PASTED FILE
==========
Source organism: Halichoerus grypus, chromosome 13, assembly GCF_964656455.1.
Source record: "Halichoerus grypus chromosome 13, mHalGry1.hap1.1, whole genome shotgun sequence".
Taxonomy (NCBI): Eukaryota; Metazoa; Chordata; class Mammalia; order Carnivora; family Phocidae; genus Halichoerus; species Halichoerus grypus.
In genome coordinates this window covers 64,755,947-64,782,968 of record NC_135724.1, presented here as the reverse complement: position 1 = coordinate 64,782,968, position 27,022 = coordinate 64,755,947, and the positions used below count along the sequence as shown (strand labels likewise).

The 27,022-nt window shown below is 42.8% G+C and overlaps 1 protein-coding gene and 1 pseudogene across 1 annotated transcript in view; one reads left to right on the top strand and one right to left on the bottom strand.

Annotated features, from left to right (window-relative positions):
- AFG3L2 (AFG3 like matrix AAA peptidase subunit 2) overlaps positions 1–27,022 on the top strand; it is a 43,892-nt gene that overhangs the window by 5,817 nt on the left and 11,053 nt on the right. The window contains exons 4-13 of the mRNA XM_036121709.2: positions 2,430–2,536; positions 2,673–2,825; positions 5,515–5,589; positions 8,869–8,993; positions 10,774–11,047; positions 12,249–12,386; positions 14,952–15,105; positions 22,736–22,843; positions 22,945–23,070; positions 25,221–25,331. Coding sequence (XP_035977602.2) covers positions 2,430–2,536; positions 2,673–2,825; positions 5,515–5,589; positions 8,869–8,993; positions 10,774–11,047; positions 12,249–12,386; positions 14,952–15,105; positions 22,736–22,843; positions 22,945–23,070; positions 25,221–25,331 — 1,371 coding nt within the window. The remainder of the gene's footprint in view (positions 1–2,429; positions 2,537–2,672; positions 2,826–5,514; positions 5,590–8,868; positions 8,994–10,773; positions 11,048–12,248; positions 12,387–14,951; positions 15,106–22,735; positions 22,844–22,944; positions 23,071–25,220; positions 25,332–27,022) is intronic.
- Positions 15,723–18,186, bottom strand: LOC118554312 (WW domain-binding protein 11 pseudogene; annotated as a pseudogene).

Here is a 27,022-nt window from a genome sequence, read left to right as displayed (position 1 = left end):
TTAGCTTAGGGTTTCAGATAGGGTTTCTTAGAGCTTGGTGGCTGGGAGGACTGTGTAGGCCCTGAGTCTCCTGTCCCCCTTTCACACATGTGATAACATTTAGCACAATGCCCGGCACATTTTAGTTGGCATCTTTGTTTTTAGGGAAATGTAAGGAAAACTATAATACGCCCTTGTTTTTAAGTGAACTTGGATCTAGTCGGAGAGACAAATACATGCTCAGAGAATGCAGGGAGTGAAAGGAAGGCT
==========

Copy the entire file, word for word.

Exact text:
Source organism: Halichoerus grypus, chromosome 13, assembly GCF_964656455.1.
Source record: "Halichoerus grypus chromosome 13, mHalGry1.hap1.1, whole genome shotgun sequence".
Taxonomy (NCBI): Eukaryota; Metazoa; Chordata; class Mammalia; order Carnivora; family Phocidae; genus Halichoerus; species Halichoerus grypus.
In genome coordinates this window covers 64,755,947-64,782,968 of record NC_135724.1, presented here as the reverse complement: position 1 = coordinate 64,782,968, position 27,022 = coordinate 64,755,947, and the positions used below count along the sequence as shown (strand labels likewise).

The 27,022-nt window shown below is 42.8% G+C and overlaps 1 protein-coding gene and 1 pseudogene across 1 annotated transcript in view; one reads left to right on the top strand and one right to left on the bottom strand.

Annotated features, from left to right (window-relative positions):
- AFG3L2 (AFG3 like matrix AAA peptidase subunit 2) overlaps positions 1–27,022 on the top strand; it is a 43,892-nt gene that overhangs the window by 5,817 nt on the left and 11,053 nt on the right. The window contains exons 4-13 of the mRNA XM_036121709.2: positions 2,430–2,536; positions 2,673–2,825; positions 5,515–5,589; positions 8,869–8,993; positions 10,774–11,047; positions 12,249–12,386; positions 14,952–15,105; positions 22,736–22,843; positions 22,945–23,070; positions 25,221–25,331. Coding sequence (XP_035977602.2) covers positions 2,430–2,536; positions 2,673–2,825; positions 5,515–5,589; positions 8,869–8,993; positions 10,774–11,047; positions 12,249–12,386; positions 14,952–15,105; positions 22,736–22,843; positions 22,945–23,070; positions 25,221–25,331 — 1,371 coding nt within the window. The remainder of the gene's footprint in view (positions 1–2,429; positions 2,537–2,672; positions 2,826–5,514; positions 5,590–8,868; positions 8,994–10,773; positions 11,048–12,248; positions 12,387–14,951; positions 15,106–22,735; positions 22,844–22,944; positions 23,071–25,220; positions 25,332–27,022) is intronic.
- Positions 15,723–18,186, bottom strand: LOC118554312 (WW domain-binding protein 11 pseudogene; annotated as a pseudogene).

Here is a 27,022-nt window from a genome sequence, read left to right as displayed (position 1 = left end):
TTAGCTTAGGGTTTCAGATAGGGTTTCTTAGAGCTTGGTGGCTGGGAGGACTGTGTAGGCCCTGAGTCTCCTGTCCCCCTTTCACACATGTGATAACATTTAGCACAATGCCCGGCACATTTTAGTTGGCATCTTTGTTTTTAGGGAAATGTAAGGAAAACTATAATACGCCCTTGTTTTTAAGTGAACTTGGATCTAGTCGGAGAGACAAATACATGCTCAGAGAATGCAGGGAGTGAAAGGAAGGCT